I watched this film with a grain of salt.
WE CAN BE HEROES (2020)
I was hesitant to watch this movie. I knew it would be a continuation of the bombastic servings of the Spy Kids and Sharkboy and Lava Girl films. I typically avoid films that seem over the top with effects that only exist to be babysitters for kids’ attention spans, but I decided to give this a chance anyway. It could've been my recent completion of season 2 of The Mandalorian that swayed me to watch this, as We Can Be Heroes is directed by Robert Rodriguez and has Pedro Pascal in its cast. I suppose I had expectations that were more presumptuous than grounded.
There is indeed something special in the water when a director’s flair is so signature that it is recognizable upon seeing the first few frames of a film. However, special doesn’t always mean amazing, or wonderful, or even good. Even from his more adult and grounded works such as Machete and Sin City, director Robert Rodriguez has carved a little niche for himself by shooting contrasting set pieces against digital plates. Sometimes it looks amazing; that is not the case in We Can Be Heroes. The opening sequence with Christian Slater and Boyd Holbrook skirting the atmospheric limits of Earth as an alien armada approaches looks awful. Rodriguez has digitally shot films way better. This was an assault on the eyes.
In the universe of SharkBoy and Lava Girl, superheroes guard the world from evil. When a fleet of alien warships descend upon Earth, these heroes known collectively as “Heroics” stand and fight. The aliens prove to be too much and capture all of the good guys, ostensibly leaving the world in mortal peril.
Back in the Heroics headquarters, the superheroes’ children have been sequestered to avoid capture themselves. Missy Moreno, the daughter of Heroics leader Marcus Moreno (Pedro Pascal), rallies the group of children to escape. All of these children have super powers of their own (except Missy) that range from practical to ridiculous. Even the daughter of SharkBoy and Lava Girl is in the mix. After escaping, this jumbled gang turn to teamwork and training to infiltrate the alien ship and rescue their parents. There were actually some fun surprises in this storyline that even caught me off guard. Unfortunately, there were also plot holes so glaring my eyeballs were doing backflips in my skull.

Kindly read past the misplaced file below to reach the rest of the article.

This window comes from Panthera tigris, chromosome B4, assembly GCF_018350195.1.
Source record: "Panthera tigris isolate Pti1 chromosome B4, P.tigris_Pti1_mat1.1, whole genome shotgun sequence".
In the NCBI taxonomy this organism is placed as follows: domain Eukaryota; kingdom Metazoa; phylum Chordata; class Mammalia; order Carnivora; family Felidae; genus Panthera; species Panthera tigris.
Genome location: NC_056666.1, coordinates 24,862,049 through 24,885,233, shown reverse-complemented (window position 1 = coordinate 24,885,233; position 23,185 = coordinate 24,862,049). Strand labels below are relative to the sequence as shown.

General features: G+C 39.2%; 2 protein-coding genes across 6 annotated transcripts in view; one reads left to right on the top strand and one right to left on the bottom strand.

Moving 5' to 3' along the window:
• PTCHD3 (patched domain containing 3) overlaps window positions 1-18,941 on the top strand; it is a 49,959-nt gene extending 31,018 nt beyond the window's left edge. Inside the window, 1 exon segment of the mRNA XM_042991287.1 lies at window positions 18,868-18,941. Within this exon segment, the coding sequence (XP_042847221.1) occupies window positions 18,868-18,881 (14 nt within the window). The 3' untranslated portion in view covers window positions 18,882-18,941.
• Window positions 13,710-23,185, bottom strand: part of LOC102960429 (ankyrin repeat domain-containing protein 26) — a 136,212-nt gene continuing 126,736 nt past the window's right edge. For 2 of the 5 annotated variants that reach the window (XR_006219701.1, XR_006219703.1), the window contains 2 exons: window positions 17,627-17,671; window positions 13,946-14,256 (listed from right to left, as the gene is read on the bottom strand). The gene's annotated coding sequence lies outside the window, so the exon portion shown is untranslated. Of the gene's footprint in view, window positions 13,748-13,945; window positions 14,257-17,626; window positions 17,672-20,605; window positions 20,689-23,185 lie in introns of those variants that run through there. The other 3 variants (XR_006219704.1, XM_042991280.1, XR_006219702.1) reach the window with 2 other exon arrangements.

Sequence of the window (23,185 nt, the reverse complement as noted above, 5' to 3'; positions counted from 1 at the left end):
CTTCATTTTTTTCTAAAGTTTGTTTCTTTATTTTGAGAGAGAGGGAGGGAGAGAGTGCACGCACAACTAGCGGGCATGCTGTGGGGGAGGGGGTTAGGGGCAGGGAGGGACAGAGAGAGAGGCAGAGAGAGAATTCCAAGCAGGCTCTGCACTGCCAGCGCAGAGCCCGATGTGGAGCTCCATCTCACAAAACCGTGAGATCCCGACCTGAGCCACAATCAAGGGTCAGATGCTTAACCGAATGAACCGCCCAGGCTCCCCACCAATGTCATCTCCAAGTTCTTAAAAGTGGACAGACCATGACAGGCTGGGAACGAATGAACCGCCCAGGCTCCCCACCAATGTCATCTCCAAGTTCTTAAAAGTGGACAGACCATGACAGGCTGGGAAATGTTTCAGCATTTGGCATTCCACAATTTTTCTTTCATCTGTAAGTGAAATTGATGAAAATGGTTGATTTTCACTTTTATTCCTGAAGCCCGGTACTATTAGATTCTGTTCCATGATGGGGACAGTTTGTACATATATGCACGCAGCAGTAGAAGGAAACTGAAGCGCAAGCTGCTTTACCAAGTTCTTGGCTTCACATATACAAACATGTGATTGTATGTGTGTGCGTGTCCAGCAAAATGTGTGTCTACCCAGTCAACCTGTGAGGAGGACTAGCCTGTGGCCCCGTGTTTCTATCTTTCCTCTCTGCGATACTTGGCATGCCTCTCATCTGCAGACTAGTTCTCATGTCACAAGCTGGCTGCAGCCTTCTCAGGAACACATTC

ACTING | CHARACTERS | DIALOGUE:
The acting here was as flat and unconvincing as the green room it was shot in. A lot of the captured parents have nothing to do in their holding cell besides squabble or watch television screens of their children’s efforts to rescue them. The latter resulted in a LOT of reaction shots of faces lacking emotion or conviction. There were absolutely too many characters. While I could keep track of everyone, that was only because all of their powers were shoehorned in for a plot device. The dialogue was vapid and tiresome. We Can Be Heroes was a chore to listen to.
VISUAL EFFECTS | MAKEUP | DESIGN:
If I may harken back to my earlier comments on Rodriguez’s use of CGI, this method has become a stamp of his style. It does not work too well here at all, and I stand by this. The entire film looks like it was filmed in a giant green room, save for a few outdoor locations. I don’t have an issue with lots of CGI if it services the story or is threaded in smoothly. I will not be issuing such praises here. I feel confident that this movie was shot with over 90% digital effects. It is with that same confidence that I say that this technique made We Can Be Heroes look like a video game, and not a very good one.
MUSIC | SCORE | SOUND DESIGN:
If there was a score from composer Rebel Rodriguez to be heard, I couldn’t remember a note of it. There are a few fun song references sung here though. One of the characters has a power to move objects or cause severe headaches with the timbre of her voice. Her cute moniker is “A Cappella.” She also treats everyone by singing bars from a few pop songs throughout. Of course, the classic Bowie hit “Heroes” is in her repertoire as well as “Don’t Speak” and an admittedly humorous use of the theme from “Chariots of Fire.”
I watched this film with a grain of salt. I knew going in that it was meant for children. And possibly the children who are now adults but grew up on the Spy Kids and Sharkboy and Lava Girl franchises. This corner of cinema is filled with similar cheesy effects, plot contrivances, and wobbly performances. I know this because Wikipedia saw these films so I didn’t have to. Having not grown up with any of those movies myself, I didn’t feel the nostalgia or appreciation this film was undoubtedly striving for. I’m hopeful it found an appreciative audience elsewhere.